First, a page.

Where Lilacs Still Bloom is an historical fiction book based on the life of German immigrant, Hulda Klager. She is a farm wife with only an eighth grade education, but she sees plants, especially flowers, as they could be with “bigger blooms, hardier stalks, richer color, and finer fragrance.” Her father first sees her passion and encourages her. “Don’t deny the dreams. They’re a gift given to make your life full. Accept them. Reach for them. We are not here just to endure hard time until we die. We are here to live, to serve, to trust, and to create out of our longings.” Hulda tries to balance her love and commitment to her husband and four kids while she quietly strives toward her first goal of a better apple. However she realized that dreams are better when shared and there begins an amazing story of faith and family, losses and restoration… and a lilac with twelve petals.

I really enjoyed this book by Jane Kirkpatrick. She let us know right up front which characters where historical and which where there to let the readers see Hulda’s humble character, her compassion for people, and her pleasure at freely sharing her knowledge and her plants. There was so much in this book – beauty, pain, joy, loss with many lessons or advice tucked in between the stories told…

Life lessons: “God knew that we’d need beauty and fragrance to help us through the difficult days so He gave us flowers and let us learn on our own how their cycle of living and dying is like a garden rhythm, giving us hope each spring.”

Marriage advice: “A husband needs his partner to take pleasure in his interests, to know that he provides. Her generosity of spirit adds to his confidence and to her own security.”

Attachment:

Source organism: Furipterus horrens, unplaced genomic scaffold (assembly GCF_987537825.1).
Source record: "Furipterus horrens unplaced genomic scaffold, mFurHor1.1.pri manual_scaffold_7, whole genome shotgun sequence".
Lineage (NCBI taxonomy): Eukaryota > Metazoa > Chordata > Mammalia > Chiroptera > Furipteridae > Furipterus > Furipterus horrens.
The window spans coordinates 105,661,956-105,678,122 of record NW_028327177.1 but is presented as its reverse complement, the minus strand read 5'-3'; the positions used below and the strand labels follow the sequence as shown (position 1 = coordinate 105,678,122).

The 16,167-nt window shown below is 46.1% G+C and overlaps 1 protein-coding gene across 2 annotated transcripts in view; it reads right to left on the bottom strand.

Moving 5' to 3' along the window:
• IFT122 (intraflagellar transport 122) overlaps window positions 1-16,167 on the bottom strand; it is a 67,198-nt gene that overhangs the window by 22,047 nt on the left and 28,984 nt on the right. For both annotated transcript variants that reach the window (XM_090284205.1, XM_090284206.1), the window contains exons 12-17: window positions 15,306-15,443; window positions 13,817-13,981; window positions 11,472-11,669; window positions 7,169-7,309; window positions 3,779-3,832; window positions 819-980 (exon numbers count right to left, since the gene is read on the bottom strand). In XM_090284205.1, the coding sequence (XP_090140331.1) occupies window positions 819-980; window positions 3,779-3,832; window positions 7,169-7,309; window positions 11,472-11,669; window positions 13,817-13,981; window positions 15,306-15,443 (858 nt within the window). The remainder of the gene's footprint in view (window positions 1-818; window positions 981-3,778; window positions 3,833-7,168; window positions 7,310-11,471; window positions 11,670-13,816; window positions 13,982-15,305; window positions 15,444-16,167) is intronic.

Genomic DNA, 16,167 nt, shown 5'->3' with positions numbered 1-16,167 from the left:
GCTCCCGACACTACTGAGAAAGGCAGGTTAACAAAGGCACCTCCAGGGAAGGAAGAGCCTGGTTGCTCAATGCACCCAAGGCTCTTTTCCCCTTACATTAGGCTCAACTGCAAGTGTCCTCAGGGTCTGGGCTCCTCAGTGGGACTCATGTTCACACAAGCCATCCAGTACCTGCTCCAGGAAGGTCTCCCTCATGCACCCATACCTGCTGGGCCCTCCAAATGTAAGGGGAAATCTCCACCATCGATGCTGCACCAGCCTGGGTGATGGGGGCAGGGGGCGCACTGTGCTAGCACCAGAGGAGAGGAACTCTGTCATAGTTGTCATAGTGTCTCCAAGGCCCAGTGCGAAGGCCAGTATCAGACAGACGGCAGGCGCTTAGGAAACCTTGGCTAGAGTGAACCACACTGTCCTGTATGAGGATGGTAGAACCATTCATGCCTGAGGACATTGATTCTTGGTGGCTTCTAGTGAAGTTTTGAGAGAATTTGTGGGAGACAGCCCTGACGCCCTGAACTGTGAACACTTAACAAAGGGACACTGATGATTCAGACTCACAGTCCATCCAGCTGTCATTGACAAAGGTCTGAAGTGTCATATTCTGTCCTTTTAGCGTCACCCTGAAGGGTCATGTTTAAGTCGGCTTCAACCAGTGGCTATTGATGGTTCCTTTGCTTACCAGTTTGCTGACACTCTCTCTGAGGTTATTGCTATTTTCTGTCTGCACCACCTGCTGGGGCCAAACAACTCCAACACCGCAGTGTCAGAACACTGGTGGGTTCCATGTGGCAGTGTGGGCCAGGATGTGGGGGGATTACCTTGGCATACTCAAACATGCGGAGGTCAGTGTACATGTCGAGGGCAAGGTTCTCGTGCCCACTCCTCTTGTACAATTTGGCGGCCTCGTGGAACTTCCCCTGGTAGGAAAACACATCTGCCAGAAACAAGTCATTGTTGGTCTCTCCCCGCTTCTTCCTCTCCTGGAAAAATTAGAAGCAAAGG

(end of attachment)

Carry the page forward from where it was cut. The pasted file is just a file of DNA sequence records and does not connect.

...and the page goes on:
Parenting advice: Kids need to know “that their parents love each other. The best gift we could ever give them… That and a good time with us all together in one place.”

Now enjoy an amazing story and be inspired to plant, cultivate, and nurture plants AND people in your life!

 

Disclosure of Material Connection: I received this book free from the publisher through Blogging for Books, Waterbrook Multnomah Publisher’s book review bloggers program. The opinions I have expressed are my own.

The Rose of Winslow Street by Elizabeth Camden

The summary on the back of the book is on target, but the story is so much more. 

Yes, Libby is comfortable in her life, but she’s not really in a good situation. She can not read and feels very inferior because of this. She seeks refuge in her painting and in loving her niece. Her sister-in-law is constantly throwing verbal barbs, which Libby endures just to spend time with her niece. She does her best to see the positives around her, but she’s walked all over by her father and not appreciated, except for the detailed drawings she does for his inventions. There is a side-story involving of his inventions and some missing drawings. (That was a smooth addition and I did not see the conclusion at all! Shocking!)